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Fighting it to turn her head. She is very active and alert. She can walk one direction with her head swiveled to look behind her. The more she felt her head was constrained the more she fought it and she would not calm down. This was after a lesson using it in someone’s yard. It did not work on a walk. This is the same dog who went into drive, jerked the leash unexpectedly, knocked me off balance and I had a broken bone.
What a lot of people don't realize is that the Halti, just like the prong, a muzzle or e collar must be conditioned just the same.
 
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I learned the same method from an ex military handler who is now my trainer when I need one. Dogtra collar, low stim, only as needed.
I am not against appropriate use of prongs or e collars. I am just shocked at the resistance to such a powerful tool as the Halti especially among women or the elderly when outmatched by a dog's strength or determination.
 
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Different perspective on head collars. https://www.nitrocanine.com/blog/2015/02/10/the-head-halter-torture-pain-and-nonsense-explained/. Not sure if the link worked.

When I was directed, by people on this forum, to a particular Schutzhund trainer in this area, and I showed up on the first day, the second words out of their mouth were, "get a prong collar."
On the dead ring, hooked to both, where I use it a lot of the time, it does not impart much of a sharp correction.

Not harshing on the e-collars, and admittedly, I have not used one. But most of the yelps I hear out of dogs at training are when they get a jolt.

I don't use the prong as a substitute for training, and if anything, the trainers I've worked with have suggested I am too soft with it, even when I have it on the single ring.

When I'm just out for a walk, not looking to do any close heeling, I put the Sprenger prong on the dead ring combo, and the end result is a dog walking with a sufficiently slack lead to suit me.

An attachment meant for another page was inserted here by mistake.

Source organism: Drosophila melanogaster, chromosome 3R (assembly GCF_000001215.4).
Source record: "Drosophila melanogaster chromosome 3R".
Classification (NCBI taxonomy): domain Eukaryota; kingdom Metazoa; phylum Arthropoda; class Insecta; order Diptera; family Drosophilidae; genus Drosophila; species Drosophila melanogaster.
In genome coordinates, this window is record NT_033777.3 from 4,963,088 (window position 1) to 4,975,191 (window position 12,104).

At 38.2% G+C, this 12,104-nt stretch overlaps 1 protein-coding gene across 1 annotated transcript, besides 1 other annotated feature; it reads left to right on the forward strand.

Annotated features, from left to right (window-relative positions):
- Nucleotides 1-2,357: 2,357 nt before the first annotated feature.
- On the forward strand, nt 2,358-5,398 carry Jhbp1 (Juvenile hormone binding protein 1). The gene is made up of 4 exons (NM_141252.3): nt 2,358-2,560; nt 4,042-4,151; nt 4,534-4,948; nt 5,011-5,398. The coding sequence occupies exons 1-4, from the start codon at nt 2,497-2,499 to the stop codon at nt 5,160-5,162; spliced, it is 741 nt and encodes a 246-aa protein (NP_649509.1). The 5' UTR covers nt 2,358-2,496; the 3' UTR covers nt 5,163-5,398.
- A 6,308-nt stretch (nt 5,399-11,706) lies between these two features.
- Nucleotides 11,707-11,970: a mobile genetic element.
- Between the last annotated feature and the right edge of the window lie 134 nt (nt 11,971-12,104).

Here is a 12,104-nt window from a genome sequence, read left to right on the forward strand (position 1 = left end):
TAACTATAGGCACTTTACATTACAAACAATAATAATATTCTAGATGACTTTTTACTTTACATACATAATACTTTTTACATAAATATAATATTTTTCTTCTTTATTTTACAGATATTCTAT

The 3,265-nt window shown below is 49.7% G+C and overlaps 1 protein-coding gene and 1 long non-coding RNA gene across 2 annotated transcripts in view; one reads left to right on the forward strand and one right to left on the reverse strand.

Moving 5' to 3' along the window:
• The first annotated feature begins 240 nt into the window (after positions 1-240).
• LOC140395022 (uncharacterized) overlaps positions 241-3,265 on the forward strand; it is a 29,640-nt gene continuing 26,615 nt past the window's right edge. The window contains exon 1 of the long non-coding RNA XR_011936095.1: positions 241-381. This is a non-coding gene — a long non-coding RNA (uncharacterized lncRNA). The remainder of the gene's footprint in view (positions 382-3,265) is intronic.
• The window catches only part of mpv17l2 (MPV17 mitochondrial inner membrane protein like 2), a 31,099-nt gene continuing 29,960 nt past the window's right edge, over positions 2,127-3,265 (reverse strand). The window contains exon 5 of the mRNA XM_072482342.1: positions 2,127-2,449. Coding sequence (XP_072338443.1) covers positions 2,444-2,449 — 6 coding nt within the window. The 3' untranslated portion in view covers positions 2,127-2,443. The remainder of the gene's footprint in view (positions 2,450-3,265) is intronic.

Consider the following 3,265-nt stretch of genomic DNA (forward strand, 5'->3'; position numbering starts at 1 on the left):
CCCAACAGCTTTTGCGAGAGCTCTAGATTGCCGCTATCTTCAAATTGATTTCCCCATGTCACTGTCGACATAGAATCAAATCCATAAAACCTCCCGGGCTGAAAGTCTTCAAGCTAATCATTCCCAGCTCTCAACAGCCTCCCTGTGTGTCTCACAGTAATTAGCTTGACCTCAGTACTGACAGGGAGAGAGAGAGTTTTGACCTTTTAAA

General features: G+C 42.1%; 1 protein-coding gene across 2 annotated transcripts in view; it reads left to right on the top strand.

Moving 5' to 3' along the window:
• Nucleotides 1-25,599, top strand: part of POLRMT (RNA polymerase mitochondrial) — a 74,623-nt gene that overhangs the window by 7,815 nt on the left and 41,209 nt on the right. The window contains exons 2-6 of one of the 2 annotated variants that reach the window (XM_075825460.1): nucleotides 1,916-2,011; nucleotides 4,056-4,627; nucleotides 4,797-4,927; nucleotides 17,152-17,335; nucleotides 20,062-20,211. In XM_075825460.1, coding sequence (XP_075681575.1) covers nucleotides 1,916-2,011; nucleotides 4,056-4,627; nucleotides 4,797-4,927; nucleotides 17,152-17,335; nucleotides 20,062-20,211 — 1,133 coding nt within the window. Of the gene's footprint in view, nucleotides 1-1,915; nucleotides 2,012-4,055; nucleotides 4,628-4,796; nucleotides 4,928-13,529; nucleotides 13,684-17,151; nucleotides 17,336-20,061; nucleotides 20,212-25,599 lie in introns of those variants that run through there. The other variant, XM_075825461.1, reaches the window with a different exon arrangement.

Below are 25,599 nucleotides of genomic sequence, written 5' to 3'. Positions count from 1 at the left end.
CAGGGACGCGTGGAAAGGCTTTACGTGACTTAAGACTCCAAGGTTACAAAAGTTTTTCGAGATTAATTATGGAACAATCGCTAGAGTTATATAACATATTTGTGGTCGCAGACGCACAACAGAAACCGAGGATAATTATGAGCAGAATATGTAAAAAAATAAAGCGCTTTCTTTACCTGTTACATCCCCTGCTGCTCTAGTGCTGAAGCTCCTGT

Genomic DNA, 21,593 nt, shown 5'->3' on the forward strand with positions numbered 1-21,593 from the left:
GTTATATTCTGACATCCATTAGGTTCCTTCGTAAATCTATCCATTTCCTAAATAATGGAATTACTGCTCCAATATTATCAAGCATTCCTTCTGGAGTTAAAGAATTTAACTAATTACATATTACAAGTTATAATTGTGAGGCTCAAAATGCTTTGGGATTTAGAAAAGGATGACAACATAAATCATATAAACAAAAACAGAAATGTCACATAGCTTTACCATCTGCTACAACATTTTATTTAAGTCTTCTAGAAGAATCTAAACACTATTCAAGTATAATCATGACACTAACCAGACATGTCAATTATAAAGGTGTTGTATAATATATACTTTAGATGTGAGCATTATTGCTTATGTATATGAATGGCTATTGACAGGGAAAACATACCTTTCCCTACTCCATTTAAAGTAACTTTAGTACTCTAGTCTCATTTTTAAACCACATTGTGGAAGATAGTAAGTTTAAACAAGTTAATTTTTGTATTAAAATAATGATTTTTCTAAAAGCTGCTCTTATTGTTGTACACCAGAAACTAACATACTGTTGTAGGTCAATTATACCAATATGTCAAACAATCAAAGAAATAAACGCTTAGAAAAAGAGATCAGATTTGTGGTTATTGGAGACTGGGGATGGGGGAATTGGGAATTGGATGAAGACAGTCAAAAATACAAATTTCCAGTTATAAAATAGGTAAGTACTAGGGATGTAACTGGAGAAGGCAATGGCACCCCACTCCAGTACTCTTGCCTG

I am not being pulled along like a self propelled lawnmower, but on the other hand the leash is not dragging the ground, either.
 

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I screwed the e collar with Punk. Even with Lou constantly advising. To this day if I pull it out and put it on her she simply stays glued to me. There seems no negative association, she is pleased as punch with herself.
I believe they are an incredible tool. I simply underestimated my dog. She is both softer and smarter then I gave her credit for.
The halti was a fabulous tool, unless you have a dog that fights. It made sense to the horsey me. But, on a type of dog that will submit to guidance.
The no pull harnesses I don't like. The most common design alters a dogs natural movement. And they are only really useful on some body types. Shadow slips out of them.
I would like prongs better if owners would stop relying on them. But as I said, most put them on and stop pretending to train.
 

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I screwed the e collar with Punk. Even with Lou constantly advising. To this day if I pull it out and put it on her she simply stays glued to me. There seems no negative association, she is pleased as punch with herself.
I believe they are an incredible tool. I simply underestimated my dog. She is both softer and smarter then I gave her credit for.